From his post in the Eagle River Lighthouse, a young surfman spied a double-stack steamer through his binoculars. It was dead in the water, listing sideways and he couldn’t see the ship’s name. The maple and birch leaves must have started to turn because it was September 16, 1901. Autumn colors and gales hold hands in September. It can be warm and muggy one day, blustering with cold rain the next. In between, mist hovers and chlorophyll dissolves to expose brilliant oranges and yellows. Concern might have wrinkled the surfman’s brow. A gale with steady eight-foot waves will even stop the modern US Ranger from going out to Isle Royale. Today’s lake freighters will plow through autumn gales but change their course, wary of the Keweenaw. The western edge is unfriendly when Lake Superior orchestrates a gale.
That day, 118 years ago, communication systems fainted at the mere mention of winds, so fragile were the lines to weather. The surfman had no communication with the ship. It was not flying any distress flags, but it was no time or place to have cut the engines. Did they fail? Did something precipitate the quiet listing, such as the ship’s load shifting or another below decks emergency? The winds whipped, the waves roared with a pushing surf, and colored leaves blew from the shoreline trees. The American flags along the Keweenaw were flying half-mast on September 16, 1901, while President McKinley laid in state, assassinated two days earlier. No other signals indicated distress. The surfman watched from his post as the ship rolled over whole and disappeared.
For days, uncertainty cast doubt upon the sole witness. Boats launched to rescue survivors and found nothing and no one. No other ships experienced difficulties with the September 16th gale; it had not been particularly forceful or noted for rogue waves. With communications down, and trips taking days or weeks to complete, it was hard to determine if a ship was yet missing. Newspapers and the nation were focused on the tragic death of the president, not on speculation over what one young surfman at a remote Lake Superior post might have seen.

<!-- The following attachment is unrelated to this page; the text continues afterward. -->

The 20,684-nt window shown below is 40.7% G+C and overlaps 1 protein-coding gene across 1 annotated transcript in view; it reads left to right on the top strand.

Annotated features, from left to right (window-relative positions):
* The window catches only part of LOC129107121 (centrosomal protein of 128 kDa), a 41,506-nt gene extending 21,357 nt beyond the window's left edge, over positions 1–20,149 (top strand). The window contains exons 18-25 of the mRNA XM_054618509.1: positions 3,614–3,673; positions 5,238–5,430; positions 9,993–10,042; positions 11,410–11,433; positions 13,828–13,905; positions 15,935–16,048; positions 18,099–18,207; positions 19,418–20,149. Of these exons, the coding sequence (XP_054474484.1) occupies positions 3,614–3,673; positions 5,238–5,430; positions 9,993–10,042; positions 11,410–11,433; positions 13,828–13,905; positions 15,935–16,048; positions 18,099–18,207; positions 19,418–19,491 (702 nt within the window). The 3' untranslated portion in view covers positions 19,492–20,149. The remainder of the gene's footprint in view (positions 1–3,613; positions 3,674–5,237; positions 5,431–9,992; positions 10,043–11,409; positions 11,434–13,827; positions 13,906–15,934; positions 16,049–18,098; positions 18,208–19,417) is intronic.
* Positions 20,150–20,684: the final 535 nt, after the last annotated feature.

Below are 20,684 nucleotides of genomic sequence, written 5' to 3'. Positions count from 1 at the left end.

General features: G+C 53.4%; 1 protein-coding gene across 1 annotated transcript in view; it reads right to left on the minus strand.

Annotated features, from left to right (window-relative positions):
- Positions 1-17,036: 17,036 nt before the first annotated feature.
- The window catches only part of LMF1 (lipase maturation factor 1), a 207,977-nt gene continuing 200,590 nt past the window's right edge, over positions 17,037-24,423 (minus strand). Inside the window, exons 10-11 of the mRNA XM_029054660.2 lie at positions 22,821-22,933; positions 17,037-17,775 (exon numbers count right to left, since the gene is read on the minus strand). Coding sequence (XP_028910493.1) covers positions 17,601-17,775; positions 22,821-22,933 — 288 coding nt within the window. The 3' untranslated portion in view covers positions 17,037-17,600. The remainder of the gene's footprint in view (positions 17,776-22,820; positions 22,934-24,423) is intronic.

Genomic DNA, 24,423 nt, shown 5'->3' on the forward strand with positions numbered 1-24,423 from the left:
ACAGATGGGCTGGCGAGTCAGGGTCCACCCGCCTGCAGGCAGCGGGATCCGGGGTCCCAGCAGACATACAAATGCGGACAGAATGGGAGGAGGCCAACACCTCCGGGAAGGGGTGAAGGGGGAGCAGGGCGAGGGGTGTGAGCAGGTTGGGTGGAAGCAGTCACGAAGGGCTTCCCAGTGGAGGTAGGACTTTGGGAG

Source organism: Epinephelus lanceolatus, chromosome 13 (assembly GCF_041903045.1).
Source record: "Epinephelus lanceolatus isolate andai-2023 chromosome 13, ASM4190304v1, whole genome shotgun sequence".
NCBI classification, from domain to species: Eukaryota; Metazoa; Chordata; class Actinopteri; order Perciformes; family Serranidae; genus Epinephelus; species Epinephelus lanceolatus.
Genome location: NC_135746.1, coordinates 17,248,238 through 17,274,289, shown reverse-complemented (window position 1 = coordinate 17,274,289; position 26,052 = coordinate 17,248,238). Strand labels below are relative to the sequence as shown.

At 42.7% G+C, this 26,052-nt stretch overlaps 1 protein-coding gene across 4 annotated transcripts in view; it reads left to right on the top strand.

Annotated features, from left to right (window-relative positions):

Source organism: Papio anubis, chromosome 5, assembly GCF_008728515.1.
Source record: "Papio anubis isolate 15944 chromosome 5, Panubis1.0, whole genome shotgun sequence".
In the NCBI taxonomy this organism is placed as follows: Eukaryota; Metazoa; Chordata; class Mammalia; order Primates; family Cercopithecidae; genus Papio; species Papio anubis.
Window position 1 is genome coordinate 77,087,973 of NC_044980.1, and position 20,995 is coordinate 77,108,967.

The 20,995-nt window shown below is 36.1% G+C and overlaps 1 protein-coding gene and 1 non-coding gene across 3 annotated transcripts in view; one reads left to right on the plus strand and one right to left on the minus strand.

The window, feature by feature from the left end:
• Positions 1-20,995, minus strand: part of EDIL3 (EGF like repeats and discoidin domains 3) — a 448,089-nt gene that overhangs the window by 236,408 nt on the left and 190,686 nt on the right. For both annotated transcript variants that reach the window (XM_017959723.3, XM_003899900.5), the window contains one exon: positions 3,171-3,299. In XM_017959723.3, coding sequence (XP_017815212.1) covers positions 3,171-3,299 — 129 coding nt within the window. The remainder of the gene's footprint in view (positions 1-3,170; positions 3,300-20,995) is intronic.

Then debris began to emerge, most of it wood, including the black and yellow masts that caused alarm — could it be the famous steamer known by those colors? A few bodies emerged, wearing lifevests clearly marking the ship’s identity. As feared, it was the Hudson. 288 feet long, her steel hull never appeared. It took mere days for Lake Superior to bash her wood parts and release the debris to surface and shore. A lake not known for giving up her dead, the surfmen must have felt surprised that a few escaped. None survived. Lake Superior held tight to the crew of 25, including the ship’s master, Angus J. McDonald.
But that is not the end.
There is a maritime legend to consider. In the 1940s, a tug coming around Keweenaw Point encountered a rusty, mud-slimed ship. It plowed toward them, and the tug had to veer to avoid a collision. Thinking the ship in distress, the tug captain boarded it. While it was solid beneath his boots, the apparitions that appeared were not. The ghosts warned him to get off as they were the crew of the Hudson and doomed to relive their sinking every year for eternity. The date was September 16.
That’s not the end, either.
Two Great Lakes shipwreck hunters located the Hudson, using sonar equipment they built. They had narrowed their search to 32 square miles, which in regards to the size of Lake Superior, was a relatively small area. In July of 2019, they found the Hudson in deep water, its bow plowed into the bottom of the lake. Eerily, the Hudson remains intact as if she could rise and float the way the tug captain described of his ghostly encounter. On September 16 of this year, the explorers who found the wreck attempted to see if she remained on her historic day of sinking. They were unable to determine.
It’s not the ghost stories or the maritime history that captivates me. I’m drawn to the Keweenaw shipwrecks because of those unremembered. Immediately, my imagination flashes to the surfman who witnessed the ship capsize. What a sight! And to have no one believe you for days, how would that feel? Who were the people who waited for those 25 men to return to Detroit? One account claimed that the ship’s master was “wedded” to the Hudson. What did that mean? And if the ship were doomed to relive its sinking every year, why? And who was that tug captain anyhow?